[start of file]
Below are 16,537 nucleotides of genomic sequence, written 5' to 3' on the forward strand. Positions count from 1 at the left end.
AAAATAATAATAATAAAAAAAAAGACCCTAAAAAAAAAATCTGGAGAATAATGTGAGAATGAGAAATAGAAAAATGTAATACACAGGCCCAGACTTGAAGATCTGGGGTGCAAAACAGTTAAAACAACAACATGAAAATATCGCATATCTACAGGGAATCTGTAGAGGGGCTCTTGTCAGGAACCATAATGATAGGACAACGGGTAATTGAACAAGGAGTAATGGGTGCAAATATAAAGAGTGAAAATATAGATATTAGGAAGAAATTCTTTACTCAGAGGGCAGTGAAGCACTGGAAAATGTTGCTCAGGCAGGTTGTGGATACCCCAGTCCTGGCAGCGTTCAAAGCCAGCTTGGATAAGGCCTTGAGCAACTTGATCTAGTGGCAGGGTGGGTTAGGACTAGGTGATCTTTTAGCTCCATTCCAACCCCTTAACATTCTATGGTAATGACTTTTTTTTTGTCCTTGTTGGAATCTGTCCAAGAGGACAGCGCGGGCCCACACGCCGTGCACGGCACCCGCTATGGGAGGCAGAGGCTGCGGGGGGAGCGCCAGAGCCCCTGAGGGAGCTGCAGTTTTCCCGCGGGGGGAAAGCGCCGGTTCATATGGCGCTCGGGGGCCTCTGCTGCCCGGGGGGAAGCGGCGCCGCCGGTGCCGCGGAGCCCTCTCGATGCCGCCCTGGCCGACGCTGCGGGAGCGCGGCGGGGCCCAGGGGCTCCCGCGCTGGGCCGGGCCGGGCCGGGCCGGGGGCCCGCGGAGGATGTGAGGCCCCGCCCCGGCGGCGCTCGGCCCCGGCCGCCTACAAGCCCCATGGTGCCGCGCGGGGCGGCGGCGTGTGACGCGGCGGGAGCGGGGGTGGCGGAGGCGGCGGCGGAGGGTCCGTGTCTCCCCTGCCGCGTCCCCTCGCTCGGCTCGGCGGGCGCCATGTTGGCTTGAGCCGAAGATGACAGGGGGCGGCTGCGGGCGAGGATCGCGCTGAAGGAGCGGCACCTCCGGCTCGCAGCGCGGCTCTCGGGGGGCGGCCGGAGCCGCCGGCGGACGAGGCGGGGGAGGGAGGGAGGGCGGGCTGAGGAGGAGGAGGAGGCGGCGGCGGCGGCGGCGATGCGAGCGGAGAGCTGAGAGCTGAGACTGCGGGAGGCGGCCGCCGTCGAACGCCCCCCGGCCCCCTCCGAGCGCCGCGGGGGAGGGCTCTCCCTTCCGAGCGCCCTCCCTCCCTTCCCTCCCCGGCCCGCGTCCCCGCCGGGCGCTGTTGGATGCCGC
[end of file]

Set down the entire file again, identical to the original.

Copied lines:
Below are 16,537 nucleotides of genomic sequence, written 5' to 3' on the forward strand. Positions count from 1 at the left end.
AAAATAATAATAATAAAAAAAAAGACCCTAAAAAAAAAATCTGGAGAATAATGTGAGAATGAGAAATAGAAAAATGTAATACACAGGCCCAGACTTGAAGATCTGGGGTGCAAAACAGTTAAAACAACAACATGAAAATATCGCATATCTACAGGGAATCTGTAGAGGGGCTCTTGTCAGGAACCATAATGATAGGACAACGGGTAATTGAACAAGGAGTAATGGGTGCAAATATAAAGAGTGAAAATATAGATATTAGGAAGAAATTCTTTACTCAGAGGGCAGTGAAGCACTGGAAAATGTTGCTCAGGCAGGTTGTGGATACCCCAGTCCTGGCAGCGTTCAAAGCCAGCTTGGATAAGGCCTTGAGCAACTTGATCTAGTGGCAGGGTGGGTTAGGACTAGGTGATCTTTTAGCTCCATTCCAACCCCTTAACATTCTATGGTAATGACTTTTTTTTTGTCCTTGTTGGAATCTGTCCAAGAGGACAGCGCGGGCCCACACGCCGTGCACGGCACCCGCTATGGGAGGCAGAGGCTGCGGGGGGAGCGCCAGAGCCCCTGAGGGAGCTGCAGTTTTCCCGCGGGGGGAAAGCGCCGGTTCATATGGCGCTCGGGGGCCTCTGCTGCCCGGGGGGAAGCGGCGCCGCCGGTGCCGCGGAGCCCTCTCGATGCCGCCCTGGCCGACGCTGCGGGAGCGCGGCGGGGCCCAGGGGCTCCCGCGCTGGGCCGGGCCGGGCCGGGCCGGGGGCCCGCGGAGGATGTGAGGCCCCGCCCCGGCGGCGCTCGGCCCCGGCCGCCTACAAGCCCCATGGTGCCGCGCGGGGCGGCGGCGTGTGACGCGGCGGGAGCGGGGGTGGCGGAGGCGGCGGCGGAGGGTCCGTGTCTCCCCTGCCGCGTCCCCTCGCTCGGCTCGGCGGGCGCCATGTTGGCTTGAGCCGAAGATGACAGGGGGCGGCTGCGGGCGAGGATCGCGCTGAAGGAGCGGCACCTCCGGCTCGCAGCGCGGCTCTCGGGGGGCGGCCGGAGCCGCCGGCGGACGAGGCGGGGGAGGGAGGGAGGGCGGGCTGAGGAGGAGGAGGAGGCGGCGGCGGCGGCGGCGATGCGAGCGGAGAGCTGAGAGCTGAGACTGCGGGAGGCGGCCGCCGTCGAACGCCCCCCGGCCCCCTCCGAGCGCCGCGGGGGAGGGCTCTCCCTTCCGAGCGCCCTCCCTCCCTTCCCTCCCCGGCCCGCGTCCCCGCCGGGCGCTGTTGGATGCCGC